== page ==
How To Crate Train A Puppy – Don’t Forget These Rules!

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One of the BIGGEST challenges of owning a puppy is potty training. It’s a huge issue for most dog owners, and if you’re reading this article then I’m sure you’re finding this out the hard way. Am I right?

If you’ve done your research, you know that the first step in this process is crate training. Puppies and dogs both like their sleeping quarters to be clean. In the wild, wolves keep their dens impeccably clean, leaving their “houses” to eliminate outside the den. They don’t like to potty where they sleep! Learning how to crate train a puppy is the first step.

So, as good dog owners we need to replicate this system. We do this by choosing a crate that is big enough to allow the puppy to stand, sit, and turn around in but small enough that he can’t eliminate in a corner and be able to get away from it in the other side of the crate. When you choose the right crate, the process becomes simple. All you’ll need besides the crate is a washable dog bed to keep him comfortable.

But we’re not done yet!

Crate training puppies can be a little more difficult than training fully grown dogs. Older dogs seem to catch on a lot easier. Take my Labrador mix for example! She was nearly a year old when I adopted her and she caught on immediately. Whereas my Pomeranian, who I adopted as a small puppy, was terribly stubborn. Sometimes it just takes puppies longer to understand!

One of the biggest challenges of this process is crate training puppies at night. I hear owners complaining about this ALL the time! Oftentimes new puppies become frightened. Just think about it… they’re in a strange place without their mother or siblings. That’s terribly scary for a little puppy! Crate training puppies at night often comes along with a lot of crying, whimpering, and digging.

In some cases, the whining and crying that comes with crate training puppies at night is just them telling you that they need to go outside. A puppies bladder is not as big as a full grown dog. They simply can’t hold it that long, and until your puppy gets a little older, you may have to sacrifice a little sleep each night to take him or her outside.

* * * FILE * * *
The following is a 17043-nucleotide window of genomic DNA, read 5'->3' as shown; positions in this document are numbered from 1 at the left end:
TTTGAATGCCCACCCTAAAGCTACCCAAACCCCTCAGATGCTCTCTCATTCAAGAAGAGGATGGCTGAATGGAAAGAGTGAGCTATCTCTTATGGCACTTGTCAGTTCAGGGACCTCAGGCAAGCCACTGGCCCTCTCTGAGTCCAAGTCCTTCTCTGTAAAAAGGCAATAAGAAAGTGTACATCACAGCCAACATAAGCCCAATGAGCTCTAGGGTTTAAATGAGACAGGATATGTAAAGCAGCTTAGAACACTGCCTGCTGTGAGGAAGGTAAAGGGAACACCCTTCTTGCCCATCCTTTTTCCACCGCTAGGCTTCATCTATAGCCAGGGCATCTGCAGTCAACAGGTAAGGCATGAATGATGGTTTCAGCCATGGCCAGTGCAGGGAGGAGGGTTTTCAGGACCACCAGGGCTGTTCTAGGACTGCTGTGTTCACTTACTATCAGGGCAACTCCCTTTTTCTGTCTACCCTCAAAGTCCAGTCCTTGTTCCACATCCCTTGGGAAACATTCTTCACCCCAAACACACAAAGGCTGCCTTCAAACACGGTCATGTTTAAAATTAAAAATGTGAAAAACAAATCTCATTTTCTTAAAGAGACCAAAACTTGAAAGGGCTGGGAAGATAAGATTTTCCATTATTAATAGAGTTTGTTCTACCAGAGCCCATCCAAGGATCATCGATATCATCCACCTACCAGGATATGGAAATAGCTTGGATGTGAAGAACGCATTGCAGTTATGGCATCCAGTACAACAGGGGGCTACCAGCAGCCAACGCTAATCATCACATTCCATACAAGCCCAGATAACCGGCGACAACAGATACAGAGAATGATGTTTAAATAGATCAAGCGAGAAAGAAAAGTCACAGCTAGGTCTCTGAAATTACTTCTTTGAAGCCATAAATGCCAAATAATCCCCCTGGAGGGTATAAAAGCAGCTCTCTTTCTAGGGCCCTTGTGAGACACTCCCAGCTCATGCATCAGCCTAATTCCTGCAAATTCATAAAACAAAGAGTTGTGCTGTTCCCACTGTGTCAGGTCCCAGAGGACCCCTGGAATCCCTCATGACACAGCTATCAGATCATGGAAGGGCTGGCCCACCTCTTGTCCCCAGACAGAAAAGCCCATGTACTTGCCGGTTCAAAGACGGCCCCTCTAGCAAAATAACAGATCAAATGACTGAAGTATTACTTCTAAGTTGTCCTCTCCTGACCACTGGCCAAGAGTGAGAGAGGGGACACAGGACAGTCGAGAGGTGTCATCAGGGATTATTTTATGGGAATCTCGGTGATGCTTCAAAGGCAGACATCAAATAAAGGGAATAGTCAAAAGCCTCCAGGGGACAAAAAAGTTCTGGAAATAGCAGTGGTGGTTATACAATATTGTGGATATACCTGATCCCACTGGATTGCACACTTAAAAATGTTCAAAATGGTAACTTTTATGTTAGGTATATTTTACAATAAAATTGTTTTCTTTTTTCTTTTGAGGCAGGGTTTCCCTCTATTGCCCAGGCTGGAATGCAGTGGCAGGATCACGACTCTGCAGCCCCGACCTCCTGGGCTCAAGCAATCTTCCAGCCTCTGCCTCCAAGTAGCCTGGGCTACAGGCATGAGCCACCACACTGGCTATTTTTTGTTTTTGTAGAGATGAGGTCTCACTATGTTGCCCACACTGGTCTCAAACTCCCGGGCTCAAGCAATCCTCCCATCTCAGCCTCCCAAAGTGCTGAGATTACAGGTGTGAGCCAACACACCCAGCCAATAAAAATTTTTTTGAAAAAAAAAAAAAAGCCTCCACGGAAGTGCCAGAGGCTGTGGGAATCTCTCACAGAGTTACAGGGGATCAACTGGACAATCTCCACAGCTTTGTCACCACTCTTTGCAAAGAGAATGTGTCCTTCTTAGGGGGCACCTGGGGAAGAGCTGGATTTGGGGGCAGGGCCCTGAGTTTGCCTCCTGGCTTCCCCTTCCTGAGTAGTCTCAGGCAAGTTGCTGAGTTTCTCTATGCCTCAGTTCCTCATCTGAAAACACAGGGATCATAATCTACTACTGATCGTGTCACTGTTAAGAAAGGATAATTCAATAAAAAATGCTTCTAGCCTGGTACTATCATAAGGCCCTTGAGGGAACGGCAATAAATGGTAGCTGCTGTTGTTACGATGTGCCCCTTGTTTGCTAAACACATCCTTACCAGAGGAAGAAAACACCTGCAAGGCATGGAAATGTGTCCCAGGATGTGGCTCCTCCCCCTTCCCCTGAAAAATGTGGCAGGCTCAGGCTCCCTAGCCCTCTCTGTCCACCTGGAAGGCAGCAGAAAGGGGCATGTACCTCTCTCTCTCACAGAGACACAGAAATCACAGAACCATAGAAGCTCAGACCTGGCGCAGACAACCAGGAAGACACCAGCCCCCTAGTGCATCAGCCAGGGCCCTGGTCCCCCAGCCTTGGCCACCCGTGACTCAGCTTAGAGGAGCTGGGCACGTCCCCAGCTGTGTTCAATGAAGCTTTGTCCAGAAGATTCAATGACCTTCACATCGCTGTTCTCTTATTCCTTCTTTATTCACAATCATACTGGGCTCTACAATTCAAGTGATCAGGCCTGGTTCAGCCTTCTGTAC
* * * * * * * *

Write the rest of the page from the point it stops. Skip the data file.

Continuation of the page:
In other cases, your puppy may just be crying for attention. This is the downside to crate training puppies. They don’t like to be left alone for long! But your puppy must learn to sleep the night through, and if you want your puppy not to grow up to be spoiled (just like children, spoiled dogs are not nice to be around) then you need to ignore it. If you have to put the crate in another room, then do it. You will be doing more harm than good and reinforcing this bad behavior by catering to your puppy every time he wants out. Eventually he’ll learn that he doesn’t get what he wants (a.k.a. to get out of the crate!) by crying, and he will stop.

Another tip for crate training that I am going to offer up is to stick to a schedule.

At night, before bed, don’t give your puppy food or water after seven o’clock. Take him out right before you go to bed, and make sure you take him IMMEDIATELY outside. If this means picking him up and carrying him to the yard, then do it. If you give him even the slightest chance, he will potty on your favorite rug!

Now that you know how to crate train a puppy, you have the tools you need to continue the training process which will last his whole life. Good luck!

Source by Alyssa Stevens